“My other favourite fight was against a gentleman by the name of Sergio Lourenco. He was a Brazilian guy. I think he was a Royler Gracie student. He trained with Cesar Gracie, the Diaz brothers and Jake Shields. All that crew. He was tough. I fought him in Guam in January 2006. We had a really good fight. I really liked that fight because it brought out the best in me. I was in some trouble, some of the toughest positions I was ever in, but I proved a lot to myself. It was definitely a fight that left an impression on me. It was a battle, a fun fight. Enson Inoue was impressed. I met him that night and as a result of that fight he invited me to Japan to fight two Japanese guys. One was Shigetoshi Iwase and that was a good fight. I performed well. He was a tough guy. As Enson said, ‘He is no tomato can.’

“Then there was the fight with Shinya Aoki. That fight was kind of anticlimactic because it ended in a disqualification. He caught my foot, there was some battle to escape the foot-lock, and it ended as an anticlimax. There was a build-up and then nothing. I remember it feeling like a let-down.”

One thing Sotiropoulos did take from sharing a ring with Aoki, though, was a love of the rubber guard. It was something he saw his esteemed Japanese foe employ – many times, in fact – and something which would stay with George beyond their damp squib of a scrap in 2006.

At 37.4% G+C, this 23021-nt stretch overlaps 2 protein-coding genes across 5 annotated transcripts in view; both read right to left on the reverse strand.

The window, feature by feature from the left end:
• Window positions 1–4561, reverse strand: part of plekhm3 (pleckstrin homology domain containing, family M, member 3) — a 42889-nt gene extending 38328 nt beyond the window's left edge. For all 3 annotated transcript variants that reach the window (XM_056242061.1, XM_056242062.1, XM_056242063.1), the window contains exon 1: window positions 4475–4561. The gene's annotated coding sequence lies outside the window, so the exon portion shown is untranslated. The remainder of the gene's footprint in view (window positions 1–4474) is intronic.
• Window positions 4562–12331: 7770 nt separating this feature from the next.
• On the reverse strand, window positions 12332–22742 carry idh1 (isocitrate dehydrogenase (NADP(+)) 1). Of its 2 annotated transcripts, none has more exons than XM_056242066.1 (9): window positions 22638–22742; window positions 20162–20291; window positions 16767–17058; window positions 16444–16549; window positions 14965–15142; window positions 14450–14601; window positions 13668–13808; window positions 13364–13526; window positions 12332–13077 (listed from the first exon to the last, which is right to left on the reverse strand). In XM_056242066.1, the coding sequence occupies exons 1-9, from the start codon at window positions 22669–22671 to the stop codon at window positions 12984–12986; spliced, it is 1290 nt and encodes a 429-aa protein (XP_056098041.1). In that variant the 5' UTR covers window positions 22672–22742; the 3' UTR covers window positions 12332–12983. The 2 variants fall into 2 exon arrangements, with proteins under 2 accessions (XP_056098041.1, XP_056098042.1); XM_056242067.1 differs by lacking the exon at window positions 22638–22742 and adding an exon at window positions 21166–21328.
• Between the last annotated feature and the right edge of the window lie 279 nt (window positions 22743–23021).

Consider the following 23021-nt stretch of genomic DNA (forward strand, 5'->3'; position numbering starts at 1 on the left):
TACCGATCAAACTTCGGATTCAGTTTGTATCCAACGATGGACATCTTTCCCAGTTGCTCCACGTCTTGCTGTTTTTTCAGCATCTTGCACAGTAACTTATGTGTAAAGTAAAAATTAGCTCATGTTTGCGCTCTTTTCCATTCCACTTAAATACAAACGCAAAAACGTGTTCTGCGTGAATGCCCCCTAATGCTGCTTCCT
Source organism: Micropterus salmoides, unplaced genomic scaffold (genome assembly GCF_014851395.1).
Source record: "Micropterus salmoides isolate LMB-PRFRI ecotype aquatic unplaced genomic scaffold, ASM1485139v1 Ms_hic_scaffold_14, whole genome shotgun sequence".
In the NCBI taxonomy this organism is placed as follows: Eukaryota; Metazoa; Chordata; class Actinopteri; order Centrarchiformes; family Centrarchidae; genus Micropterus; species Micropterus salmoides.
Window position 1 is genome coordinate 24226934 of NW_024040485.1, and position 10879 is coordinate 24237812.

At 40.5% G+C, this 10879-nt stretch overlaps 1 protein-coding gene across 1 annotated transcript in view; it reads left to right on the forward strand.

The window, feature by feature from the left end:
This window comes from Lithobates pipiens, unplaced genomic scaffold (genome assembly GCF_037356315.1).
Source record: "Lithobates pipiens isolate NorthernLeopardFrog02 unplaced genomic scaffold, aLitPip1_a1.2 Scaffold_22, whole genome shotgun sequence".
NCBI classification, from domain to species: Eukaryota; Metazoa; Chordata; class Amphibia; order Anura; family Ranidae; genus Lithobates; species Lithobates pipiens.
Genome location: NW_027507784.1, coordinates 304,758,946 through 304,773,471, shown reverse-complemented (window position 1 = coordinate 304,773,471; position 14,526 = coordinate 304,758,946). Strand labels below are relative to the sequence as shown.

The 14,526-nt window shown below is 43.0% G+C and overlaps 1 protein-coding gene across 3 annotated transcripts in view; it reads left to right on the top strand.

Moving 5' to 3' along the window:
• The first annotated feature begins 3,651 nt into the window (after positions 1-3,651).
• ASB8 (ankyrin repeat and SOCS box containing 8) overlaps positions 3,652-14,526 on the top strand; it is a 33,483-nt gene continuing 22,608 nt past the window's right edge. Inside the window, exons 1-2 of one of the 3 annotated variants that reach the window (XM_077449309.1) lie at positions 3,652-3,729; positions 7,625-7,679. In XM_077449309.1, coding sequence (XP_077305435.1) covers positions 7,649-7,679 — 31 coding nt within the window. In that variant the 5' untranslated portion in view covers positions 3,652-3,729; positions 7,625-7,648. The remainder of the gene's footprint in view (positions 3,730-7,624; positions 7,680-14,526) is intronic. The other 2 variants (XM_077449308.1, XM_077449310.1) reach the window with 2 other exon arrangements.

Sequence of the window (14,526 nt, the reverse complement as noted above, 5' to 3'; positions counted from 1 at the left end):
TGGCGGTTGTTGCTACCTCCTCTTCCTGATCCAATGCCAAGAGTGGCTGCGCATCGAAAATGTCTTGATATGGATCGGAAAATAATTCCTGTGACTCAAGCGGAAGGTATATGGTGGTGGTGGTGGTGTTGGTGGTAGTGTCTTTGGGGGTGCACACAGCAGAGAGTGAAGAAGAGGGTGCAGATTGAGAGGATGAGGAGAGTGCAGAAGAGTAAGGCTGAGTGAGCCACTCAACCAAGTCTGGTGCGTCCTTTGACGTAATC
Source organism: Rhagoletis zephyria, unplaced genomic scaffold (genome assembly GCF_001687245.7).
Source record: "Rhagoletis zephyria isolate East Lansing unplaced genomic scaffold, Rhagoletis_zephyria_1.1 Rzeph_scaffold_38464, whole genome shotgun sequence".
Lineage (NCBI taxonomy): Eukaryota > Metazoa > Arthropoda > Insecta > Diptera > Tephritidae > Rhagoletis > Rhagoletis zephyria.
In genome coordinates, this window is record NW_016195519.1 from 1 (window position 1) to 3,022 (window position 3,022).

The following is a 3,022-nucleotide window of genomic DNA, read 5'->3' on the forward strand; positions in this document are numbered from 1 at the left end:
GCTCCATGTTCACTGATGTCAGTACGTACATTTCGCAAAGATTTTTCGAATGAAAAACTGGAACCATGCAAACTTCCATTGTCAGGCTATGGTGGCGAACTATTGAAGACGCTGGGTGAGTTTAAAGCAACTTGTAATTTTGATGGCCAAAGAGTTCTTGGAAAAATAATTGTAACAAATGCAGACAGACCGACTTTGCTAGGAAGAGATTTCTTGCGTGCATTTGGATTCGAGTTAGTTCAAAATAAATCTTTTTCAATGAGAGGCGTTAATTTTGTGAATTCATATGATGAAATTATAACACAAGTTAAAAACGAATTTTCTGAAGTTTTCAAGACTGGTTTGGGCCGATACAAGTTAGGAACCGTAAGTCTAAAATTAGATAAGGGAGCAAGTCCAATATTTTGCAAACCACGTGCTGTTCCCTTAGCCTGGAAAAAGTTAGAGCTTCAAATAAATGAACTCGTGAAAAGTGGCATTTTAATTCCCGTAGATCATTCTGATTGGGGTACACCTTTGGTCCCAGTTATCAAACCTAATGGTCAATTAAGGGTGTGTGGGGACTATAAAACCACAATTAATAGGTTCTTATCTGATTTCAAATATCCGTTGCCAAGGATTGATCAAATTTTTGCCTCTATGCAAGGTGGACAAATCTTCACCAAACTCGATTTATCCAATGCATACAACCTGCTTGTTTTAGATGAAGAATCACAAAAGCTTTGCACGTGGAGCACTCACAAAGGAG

“I had first seen Eddie Bravo using his guard techniques in 2001 when I attended Jean Jacques Machado’s academy in Los Angeles,” he says. “He was still in the formative stages of his jiu-jitsu but it looked very unorthodox and that appealed to me.”

The rubber guard was to become synonymous with Sotiropoulos due to his frequent use of it while on the UFC roster; it was a branch of his aggressive, suffocating grappling style, a style which saw him secure impressive wins against the likes of Joe Stevenson, Kurt Pellegrino and Joe Lauzon.

In 2010, during the UFC’s first venture into Australia, Sotiropoulos utilised a Stevenson takedown attempt in round two of their lightweight fight to showcase, in all its glory, the virtues of the rubber guard before a sold-out crowd of 17,000. Put on his back, George immediately reached for his left foot with his right hand, pulling it towards the shoulder of Stevenson, thus restricting the American’s wriggle room and chances of posturing up. Seconds later, George turned it into an omoplata attempt, a move soundtracked by a great roar, and was soon punching Stevenson in the face. Finally, with momentum now on his side, Sotriopoulos used the cage to reverse position and wind up on top of Stevenson in side-control.

Just. Like. That.